The departure was more than striking, because only a few months earlier the shareholders had almost unanimously expressed themselves in favor of the course set by Faber: Danone became a ‘business to mission’, a commercial company that aims to benefit society. Danone also acquired B-Corp status under his rule. In doing so, a company promises to contribute to the well-being of employees, society and the climate.
It goes without saying that Faber mentions this course in conversation with Het Financieele Dagblad. Not idealistic, but necessary: ”Companies that do not make progress with social and climate goals will have a very difficult time. The pressure comes from everywhere: from employees, from governments, from judges – most recently in Germany. And the financial markets are now also looking at things differently. things like climate-related risk reporting, this has always been obvious to me.”
Now that the board has declared it will continue the course I have developed, the activists will return
After his departure, French politics questioned the unexpected maneuver at large corporations, which as ‘untouchable’ is vital for the French economy.
Earlier, Faber said that the supervisory directors have ‘compromised’ themselves by listening to the activist shareholders – including the Dutchman Jan Bennink, former boss of Numico and Douwe Egberts. They also play a ‘risky game’. “I’m not against activist shareholders, don’t get me wrong,” Faber says. “They keep a company sharp. But with my departure, the activists at Danone have received more than they thought. Now that the board has stated that it will continue the course I developed, the activists will return. The directors have compromised themselves by sacrificing me and that makes them vulnerable in the fight with the activists.”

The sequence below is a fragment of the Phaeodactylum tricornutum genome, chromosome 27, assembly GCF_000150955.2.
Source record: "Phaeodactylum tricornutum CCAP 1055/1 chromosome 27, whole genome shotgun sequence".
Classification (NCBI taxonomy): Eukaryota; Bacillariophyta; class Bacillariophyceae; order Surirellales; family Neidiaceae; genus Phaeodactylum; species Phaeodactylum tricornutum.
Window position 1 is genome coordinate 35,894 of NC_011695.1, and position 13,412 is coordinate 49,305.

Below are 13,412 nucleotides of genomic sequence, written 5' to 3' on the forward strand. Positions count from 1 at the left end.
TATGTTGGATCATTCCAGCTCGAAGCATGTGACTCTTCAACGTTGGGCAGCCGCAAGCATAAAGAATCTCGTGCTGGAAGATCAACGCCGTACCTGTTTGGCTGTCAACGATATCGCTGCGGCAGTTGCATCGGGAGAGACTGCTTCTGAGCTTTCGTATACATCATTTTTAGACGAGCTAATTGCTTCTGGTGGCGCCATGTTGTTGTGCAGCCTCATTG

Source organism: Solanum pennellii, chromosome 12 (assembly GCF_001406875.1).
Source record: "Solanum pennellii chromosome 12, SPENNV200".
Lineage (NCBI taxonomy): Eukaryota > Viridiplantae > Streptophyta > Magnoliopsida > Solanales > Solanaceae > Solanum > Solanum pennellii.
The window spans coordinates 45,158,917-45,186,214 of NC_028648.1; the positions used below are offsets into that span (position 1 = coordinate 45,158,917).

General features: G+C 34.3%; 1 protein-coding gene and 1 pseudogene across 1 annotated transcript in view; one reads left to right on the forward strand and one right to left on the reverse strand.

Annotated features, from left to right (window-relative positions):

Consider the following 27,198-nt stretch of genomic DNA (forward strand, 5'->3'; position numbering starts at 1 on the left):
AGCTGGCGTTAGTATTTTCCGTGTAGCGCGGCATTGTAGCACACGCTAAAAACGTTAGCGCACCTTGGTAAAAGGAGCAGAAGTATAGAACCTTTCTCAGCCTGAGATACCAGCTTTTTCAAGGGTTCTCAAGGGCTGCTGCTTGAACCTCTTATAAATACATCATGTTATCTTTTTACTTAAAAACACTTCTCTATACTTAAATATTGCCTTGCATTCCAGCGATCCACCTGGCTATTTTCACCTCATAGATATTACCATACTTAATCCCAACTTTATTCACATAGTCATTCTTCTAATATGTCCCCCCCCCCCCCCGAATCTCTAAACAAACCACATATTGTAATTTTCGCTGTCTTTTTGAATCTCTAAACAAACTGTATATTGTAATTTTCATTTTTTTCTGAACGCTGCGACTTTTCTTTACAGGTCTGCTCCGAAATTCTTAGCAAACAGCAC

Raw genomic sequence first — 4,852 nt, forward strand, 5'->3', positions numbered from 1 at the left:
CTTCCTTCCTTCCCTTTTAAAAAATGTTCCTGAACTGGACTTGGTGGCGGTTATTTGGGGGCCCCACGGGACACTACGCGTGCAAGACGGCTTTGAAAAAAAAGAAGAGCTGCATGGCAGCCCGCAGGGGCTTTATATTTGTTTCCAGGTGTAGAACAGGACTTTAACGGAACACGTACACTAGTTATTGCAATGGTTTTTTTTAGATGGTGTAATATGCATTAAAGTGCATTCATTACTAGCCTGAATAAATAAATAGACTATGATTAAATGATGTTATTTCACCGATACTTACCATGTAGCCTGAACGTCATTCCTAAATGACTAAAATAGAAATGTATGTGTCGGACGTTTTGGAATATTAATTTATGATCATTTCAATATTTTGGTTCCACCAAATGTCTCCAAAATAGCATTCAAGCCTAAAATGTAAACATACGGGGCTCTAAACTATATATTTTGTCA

The future is local
After all, Danone’s problem still stands. The share price is structurally lagging behind that of competitors such as Nestlé and Unilever. Faber carried out 5 reorganisations in the 7 years that he was the CEO. Focused on the long term. “Centralization and standardization are management concepts from the recent past,” he says. “The time of globalization is over. The future is local and Covid has only reinforced that trend.” He didn’t get his supervisory directors with him in that attitude, he says looking back. “I wanted to change the system from within”. More diversity in the board and especially strong independent supervisors from outside and not from the circle of the old boys network.
Faber mainly blames himself for not being able to communicate his vision sufficiently to consumers. “That’s one of the hardest things to look back on. I would have liked to release more new products. Even though I doubled the number, the food revolution has accelerated even more, with a shift to plant-based and locally sourced foods and smaller brands.”
The status as a B-Corp also appears to mean little to consumers. Yes, the message ‘Bottles made from bottles’ with the recycled Evian bottles did get across. But the fact that Activia yogurt is good for health still upset customers a few years ago. “Danone also has a large group of conservative customers who just want to buy yogurt. You don’t want to put them off.” In addition, food is too cheap and you cannot simply pass on the costs of greening to consumers. “Then consumers will buy non-sustainable alternatives. There should be 10% to 20% on top.”
Emmanuel Faber, screenshot of a speech at business school HEC about his mentally disabled brother